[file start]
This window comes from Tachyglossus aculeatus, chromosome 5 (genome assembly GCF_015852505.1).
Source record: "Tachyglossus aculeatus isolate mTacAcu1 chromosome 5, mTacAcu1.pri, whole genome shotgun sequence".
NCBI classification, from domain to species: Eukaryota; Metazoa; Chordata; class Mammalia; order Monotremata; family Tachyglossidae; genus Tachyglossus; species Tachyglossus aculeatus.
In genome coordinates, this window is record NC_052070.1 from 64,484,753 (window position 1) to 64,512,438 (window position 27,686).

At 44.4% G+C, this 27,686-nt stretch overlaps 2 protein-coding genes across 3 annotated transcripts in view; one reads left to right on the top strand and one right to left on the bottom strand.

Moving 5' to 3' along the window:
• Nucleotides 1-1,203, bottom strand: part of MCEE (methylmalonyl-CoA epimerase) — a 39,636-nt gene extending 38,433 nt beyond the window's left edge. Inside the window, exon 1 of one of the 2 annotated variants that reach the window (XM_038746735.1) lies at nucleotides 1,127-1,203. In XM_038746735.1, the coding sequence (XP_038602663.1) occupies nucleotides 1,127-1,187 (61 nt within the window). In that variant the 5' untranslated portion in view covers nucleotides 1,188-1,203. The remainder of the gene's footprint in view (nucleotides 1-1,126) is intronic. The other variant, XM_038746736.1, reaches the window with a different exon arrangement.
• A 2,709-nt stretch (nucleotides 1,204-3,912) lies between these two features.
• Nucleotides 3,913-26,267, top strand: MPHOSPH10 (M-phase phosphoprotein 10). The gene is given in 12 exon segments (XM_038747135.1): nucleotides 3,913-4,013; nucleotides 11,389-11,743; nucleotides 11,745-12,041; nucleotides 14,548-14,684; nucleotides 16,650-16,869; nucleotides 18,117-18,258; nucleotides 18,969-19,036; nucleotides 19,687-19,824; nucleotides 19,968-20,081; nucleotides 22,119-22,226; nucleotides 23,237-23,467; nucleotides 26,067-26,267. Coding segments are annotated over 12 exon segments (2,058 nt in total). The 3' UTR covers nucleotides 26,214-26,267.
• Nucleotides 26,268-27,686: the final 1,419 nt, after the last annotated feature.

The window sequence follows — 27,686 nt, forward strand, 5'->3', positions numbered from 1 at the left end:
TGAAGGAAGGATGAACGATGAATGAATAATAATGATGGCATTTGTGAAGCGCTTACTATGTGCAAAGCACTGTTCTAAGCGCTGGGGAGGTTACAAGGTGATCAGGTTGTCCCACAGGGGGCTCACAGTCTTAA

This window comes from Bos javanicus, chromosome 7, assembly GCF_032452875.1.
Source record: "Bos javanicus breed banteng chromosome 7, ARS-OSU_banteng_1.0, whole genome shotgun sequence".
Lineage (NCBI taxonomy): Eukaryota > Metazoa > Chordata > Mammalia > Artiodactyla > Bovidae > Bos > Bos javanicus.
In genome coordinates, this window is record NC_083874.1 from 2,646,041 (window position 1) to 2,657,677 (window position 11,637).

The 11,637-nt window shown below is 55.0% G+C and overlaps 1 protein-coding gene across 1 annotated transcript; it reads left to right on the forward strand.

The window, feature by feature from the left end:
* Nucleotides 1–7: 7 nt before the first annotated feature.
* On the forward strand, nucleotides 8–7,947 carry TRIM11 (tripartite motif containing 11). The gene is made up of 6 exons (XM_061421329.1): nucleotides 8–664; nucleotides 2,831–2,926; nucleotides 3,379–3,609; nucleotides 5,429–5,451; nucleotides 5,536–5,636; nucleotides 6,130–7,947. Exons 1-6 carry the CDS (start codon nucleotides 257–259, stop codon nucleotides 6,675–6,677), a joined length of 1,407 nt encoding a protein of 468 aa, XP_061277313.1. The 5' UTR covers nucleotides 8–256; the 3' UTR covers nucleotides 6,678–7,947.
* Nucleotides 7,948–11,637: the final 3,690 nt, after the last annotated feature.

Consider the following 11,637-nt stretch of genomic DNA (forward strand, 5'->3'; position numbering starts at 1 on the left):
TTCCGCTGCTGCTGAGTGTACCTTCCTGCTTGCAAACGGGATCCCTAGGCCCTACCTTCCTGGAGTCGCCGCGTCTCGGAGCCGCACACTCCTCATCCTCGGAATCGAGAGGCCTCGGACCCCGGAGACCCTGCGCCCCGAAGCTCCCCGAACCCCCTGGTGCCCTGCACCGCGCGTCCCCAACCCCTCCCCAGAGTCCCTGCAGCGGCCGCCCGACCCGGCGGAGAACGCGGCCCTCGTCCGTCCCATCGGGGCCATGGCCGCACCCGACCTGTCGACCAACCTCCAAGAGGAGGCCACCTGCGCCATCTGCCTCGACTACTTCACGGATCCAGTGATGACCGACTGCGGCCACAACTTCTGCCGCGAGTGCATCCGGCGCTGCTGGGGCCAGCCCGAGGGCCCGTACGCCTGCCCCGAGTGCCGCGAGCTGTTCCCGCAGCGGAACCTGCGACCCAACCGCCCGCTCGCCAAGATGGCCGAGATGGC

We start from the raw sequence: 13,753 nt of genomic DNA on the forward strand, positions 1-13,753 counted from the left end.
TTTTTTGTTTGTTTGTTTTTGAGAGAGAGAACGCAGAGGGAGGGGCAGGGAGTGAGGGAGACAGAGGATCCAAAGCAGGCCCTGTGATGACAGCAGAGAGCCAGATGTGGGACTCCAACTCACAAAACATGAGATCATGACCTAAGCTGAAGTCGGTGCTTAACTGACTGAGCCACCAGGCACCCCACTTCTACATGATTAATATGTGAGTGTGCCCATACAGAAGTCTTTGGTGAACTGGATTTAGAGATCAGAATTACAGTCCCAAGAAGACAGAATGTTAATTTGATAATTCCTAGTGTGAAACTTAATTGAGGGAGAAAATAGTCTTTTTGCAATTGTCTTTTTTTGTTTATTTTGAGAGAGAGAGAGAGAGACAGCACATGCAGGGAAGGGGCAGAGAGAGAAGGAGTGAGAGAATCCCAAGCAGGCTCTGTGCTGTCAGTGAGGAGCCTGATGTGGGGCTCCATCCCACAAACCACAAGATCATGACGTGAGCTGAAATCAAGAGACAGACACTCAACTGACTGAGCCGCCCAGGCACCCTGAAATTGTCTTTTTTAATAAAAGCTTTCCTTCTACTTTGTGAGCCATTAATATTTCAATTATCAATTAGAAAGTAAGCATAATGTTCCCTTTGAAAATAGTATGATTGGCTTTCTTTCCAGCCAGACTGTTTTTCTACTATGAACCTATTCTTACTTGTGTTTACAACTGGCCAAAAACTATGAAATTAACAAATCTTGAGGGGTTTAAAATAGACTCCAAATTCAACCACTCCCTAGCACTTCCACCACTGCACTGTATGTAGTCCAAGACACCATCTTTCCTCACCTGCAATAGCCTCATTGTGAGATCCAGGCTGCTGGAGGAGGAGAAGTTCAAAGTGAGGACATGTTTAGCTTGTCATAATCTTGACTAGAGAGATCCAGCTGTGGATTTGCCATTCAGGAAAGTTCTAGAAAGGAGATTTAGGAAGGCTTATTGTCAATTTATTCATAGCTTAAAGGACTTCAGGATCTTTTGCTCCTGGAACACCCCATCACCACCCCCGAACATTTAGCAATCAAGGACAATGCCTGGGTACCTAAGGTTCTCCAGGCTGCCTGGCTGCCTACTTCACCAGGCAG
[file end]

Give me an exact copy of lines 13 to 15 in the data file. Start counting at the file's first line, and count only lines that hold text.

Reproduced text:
This window comes from Bos javanicus, chromosome 7, assembly GCF_032452875.1.
Source record: "Bos javanicus breed banteng chromosome 7, ARS-OSU_banteng_1.0, whole genome shotgun sequence".
Lineage (NCBI taxonomy): Eukaryota > Metazoa > Chordata > Mammalia > Artiodactyla > Bovidae > Bos > Bos javanicus.